You got Your Bullet-hell in My Side-scroller!
HIGH It's… so… damned… pretty…
LOW Flying through the debris chute and failing to avoid the lasers.
WTF Why are the other powers not in story mode?
Earlier this year, my fellow reviewer Brandon Bales covered the Xbox 360 version of Sine Mora and found it worthy. This little-known shooter has now made its way to the PlayStation Vita, and after getting my hands on it, I can only agree with Brandon's evaluation. In fact, I'm fairly convinced that this new version is even better, since the subject matter is perfectly suited to being played in short sessions while on the go.
While the nuts and bolts were covered in the main review, I don't think the other B gave enough credit to the game's core design. Although there are infinite variations, I think it's safe to say that the shooter genre basically breaks out into two main camps: the side-scroller, and the bullet-hell. Although I'll play both and have enjoyed many, I was incredibly pleased with the way Sine Mora blends them into one harmonious package. Reserving frantic projectile orgies for the boss encounters while turning the intensity down during other parts of each stage gave the game a near-perfect balance that never felt repetitive or exhausting.
Apart from the smart design, I was in awe of the absolutely beautiful visuals. I wouldn't say that I was a graphics whore and I don't often make a point of bringing up technical bells and whistles in my reviews, but Sine Mora is arrestingly delicious on the Vita's sharp display. So much so, in fact, that I often caught myself flying into a game over because I was so taken with the sights. This title is absolutely stunning, and would be a great candidate to show friends who are curious as to what the Vita can do.
Graphics aside, longevity and replay have always been concerns for shooters, and I was impressed to see that this one can hold its own. Although there are no extra stages or new challenges outside of what's covered in the Story mode, the developers included Score Attack and Arcade modes, and there are a couple of twists to them. The first is that players can select any aircraft and any pilot that they've unlocked in the campaign. The second is that the non-Story modes add new Rewind and Reflect abilities to the standard slow-time from the main game. Changing these variables makes the game feel fresh for much longer than a shooter usually would, and learning to master the new powers is a challenge unto itself.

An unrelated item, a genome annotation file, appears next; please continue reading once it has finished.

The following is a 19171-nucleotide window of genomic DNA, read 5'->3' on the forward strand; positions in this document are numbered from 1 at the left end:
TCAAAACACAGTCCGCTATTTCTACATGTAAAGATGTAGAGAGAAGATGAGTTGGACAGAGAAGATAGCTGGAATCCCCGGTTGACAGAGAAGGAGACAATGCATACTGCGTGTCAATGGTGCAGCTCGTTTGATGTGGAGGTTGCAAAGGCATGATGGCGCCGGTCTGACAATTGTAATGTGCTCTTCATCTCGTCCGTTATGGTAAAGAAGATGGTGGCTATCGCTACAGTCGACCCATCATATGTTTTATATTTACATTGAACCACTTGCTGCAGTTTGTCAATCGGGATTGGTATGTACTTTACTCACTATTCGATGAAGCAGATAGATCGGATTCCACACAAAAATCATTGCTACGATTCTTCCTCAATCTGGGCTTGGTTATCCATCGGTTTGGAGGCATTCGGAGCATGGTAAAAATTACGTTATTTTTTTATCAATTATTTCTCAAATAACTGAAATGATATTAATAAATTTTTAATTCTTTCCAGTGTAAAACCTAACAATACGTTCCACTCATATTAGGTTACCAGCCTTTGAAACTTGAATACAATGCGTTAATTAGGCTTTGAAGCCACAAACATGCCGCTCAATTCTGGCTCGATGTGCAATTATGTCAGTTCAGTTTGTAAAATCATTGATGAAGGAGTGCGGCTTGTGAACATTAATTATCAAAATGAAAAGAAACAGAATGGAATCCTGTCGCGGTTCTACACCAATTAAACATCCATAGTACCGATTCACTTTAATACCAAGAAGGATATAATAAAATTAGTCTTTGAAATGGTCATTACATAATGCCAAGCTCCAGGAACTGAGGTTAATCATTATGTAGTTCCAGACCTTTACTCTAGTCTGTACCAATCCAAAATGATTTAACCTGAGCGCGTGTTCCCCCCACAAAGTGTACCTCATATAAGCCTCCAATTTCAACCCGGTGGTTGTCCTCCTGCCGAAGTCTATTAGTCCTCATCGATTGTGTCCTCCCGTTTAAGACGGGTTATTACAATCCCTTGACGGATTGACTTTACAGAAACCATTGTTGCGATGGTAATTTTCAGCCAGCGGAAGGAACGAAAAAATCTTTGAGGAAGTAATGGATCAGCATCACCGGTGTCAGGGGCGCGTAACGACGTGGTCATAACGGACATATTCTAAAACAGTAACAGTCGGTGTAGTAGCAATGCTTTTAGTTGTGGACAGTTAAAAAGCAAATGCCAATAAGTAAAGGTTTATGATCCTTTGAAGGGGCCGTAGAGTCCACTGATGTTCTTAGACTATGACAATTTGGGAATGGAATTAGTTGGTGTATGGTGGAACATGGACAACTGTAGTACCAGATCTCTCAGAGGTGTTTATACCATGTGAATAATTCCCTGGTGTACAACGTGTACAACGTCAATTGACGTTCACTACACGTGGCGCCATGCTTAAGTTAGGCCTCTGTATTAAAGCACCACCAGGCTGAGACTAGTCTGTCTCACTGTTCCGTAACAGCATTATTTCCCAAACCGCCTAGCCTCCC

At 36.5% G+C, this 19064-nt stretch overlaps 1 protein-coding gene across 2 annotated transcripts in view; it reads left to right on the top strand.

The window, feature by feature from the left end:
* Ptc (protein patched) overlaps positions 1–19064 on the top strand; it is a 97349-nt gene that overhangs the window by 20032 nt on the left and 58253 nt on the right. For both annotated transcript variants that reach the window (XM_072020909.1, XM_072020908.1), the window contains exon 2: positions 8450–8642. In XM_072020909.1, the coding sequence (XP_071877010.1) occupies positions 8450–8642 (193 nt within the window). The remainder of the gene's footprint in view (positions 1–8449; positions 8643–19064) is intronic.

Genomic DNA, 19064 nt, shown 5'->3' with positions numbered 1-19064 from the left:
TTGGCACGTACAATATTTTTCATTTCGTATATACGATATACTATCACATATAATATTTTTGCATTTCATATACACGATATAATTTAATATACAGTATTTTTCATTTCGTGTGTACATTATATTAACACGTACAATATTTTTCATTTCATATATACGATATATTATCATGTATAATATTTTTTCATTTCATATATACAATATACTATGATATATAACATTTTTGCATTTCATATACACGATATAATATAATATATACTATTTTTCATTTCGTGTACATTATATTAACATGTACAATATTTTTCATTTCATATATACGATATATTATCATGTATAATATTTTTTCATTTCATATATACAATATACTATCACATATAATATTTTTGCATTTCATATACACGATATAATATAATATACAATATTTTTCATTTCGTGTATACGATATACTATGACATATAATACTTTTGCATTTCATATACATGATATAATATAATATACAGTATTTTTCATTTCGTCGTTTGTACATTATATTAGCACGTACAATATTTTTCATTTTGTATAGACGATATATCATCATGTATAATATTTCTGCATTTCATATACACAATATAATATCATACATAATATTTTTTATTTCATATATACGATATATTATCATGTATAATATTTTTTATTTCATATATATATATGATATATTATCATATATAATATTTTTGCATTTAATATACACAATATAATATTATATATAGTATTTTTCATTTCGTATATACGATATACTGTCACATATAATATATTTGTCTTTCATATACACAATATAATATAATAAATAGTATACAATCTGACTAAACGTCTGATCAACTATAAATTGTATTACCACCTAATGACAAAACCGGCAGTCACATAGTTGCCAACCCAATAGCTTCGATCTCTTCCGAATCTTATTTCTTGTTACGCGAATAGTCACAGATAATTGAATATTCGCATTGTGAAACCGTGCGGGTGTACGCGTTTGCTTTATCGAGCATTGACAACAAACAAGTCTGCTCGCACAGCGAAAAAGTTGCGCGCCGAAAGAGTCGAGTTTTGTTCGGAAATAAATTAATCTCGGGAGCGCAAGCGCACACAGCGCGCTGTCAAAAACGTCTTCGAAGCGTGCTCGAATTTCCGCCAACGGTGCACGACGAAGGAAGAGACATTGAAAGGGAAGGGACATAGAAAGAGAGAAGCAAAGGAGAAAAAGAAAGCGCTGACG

If there was anything to criticize about Sine Mora, it would be the story. Unlike the majority of its shooty-shoot brethren, the developers have actually taken the time to craft an intriguing plot to go along with the action. The gist is that a time traveler's son is killed in battle, so he gathers allies and decides to rewrite history in an effort to get revenge on the one who pulled the trigger. Although it's a solid premise and I was genuinely interested, the tale is told in vague snatches with a lot of names and places that don't mean anything without context. I suppose it's a small complaint since this type of game has never been about storytelling, but it's a shame to see the elements of a good story fail to come together.
My very minor disappointment with the story aside, Sine Mora is an outstanding shooter that excels in every other area—the design, aesthetics and mechanics are all top-notch, and couldn't be a better fit for the Vita. For players who own Sony's machine and have an appreciation for games of this sort, they honestly don't come better than this.
Disclosures: This game was obtained via publisher and reviewed on the Vita. Approximately four hours of play were devoted to the single-player mode, and the game was completed. There are no multiplayer modes.
Parents: According to the ESRB, this game contains strong language and sexual themes. There are a few strong curse words during some speeches from the pilots. Sexual themes are only hinted at in dialogue, and are not overt in any way.
Deaf & Hard of Hearing Gamers: All dialogue in the game is delivered through text, and there are no significant audio cues necessary for play. It's totally accessible.